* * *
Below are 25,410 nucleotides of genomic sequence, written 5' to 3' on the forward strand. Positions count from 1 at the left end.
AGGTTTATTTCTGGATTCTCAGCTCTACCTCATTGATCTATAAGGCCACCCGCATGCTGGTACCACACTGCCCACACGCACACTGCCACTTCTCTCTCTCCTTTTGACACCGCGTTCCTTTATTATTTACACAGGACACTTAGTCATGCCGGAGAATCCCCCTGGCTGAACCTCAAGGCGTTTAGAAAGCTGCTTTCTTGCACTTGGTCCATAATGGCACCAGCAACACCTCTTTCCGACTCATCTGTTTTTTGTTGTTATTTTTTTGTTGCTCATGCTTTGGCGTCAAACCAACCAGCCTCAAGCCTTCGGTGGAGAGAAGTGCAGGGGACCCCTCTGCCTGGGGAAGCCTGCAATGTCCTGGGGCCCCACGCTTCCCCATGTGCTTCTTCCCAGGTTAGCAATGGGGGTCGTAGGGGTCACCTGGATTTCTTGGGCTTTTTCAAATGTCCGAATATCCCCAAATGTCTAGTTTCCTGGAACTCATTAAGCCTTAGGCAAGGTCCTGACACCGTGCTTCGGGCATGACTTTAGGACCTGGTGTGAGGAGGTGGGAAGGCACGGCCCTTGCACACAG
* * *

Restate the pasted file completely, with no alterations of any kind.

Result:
Below are 25,410 nucleotides of genomic sequence, written 5' to 3' on the forward strand. Positions count from 1 at the left end.
AGGTTTATTTCTGGATTCTCAGCTCTACCTCATTGATCTATAAGGCCACCCGCATGCTGGTACCACACTGCCCACACGCACACTGCCACTTCTCTCTCTCCTTTTGACACCGCGTTCCTTTATTATTTACACAGGACACTTAGTCATGCCGGAGAATCCCCCTGGCTGAACCTCAAGGCGTTTAGAAAGCTGCTTTCTTGCACTTGGTCCATAATGGCACCAGCAACACCTCTTTCCGACTCATCTGTTTTTTGTTGTTATTTTTTTGTTGCTCATGCTTTGGCGTCAAACCAACCAGCCTCAAGCCTTCGGTGGAGAGAAGTGCAGGGGACCCCTCTGCCTGGGGAAGCCTGCAATGTCCTGGGGCCCCACGCTTCCCCATGTGCTTCTTCCCAGGTTAGCAATGGGGGTCGTAGGGGTCACCTGGATTTCTTGGGCTTTTTCAAATGTCCGAATATCCCCAAATGTCTAGTTTCCTGGAACTCATTAAGCCTTAGGCAAGGTCCTGACACCGTGCTTCGGGCATGACTTTAGGACCTGGTGTGAGGAGGTGGGAAGGCACGGCCCTTGCACACAG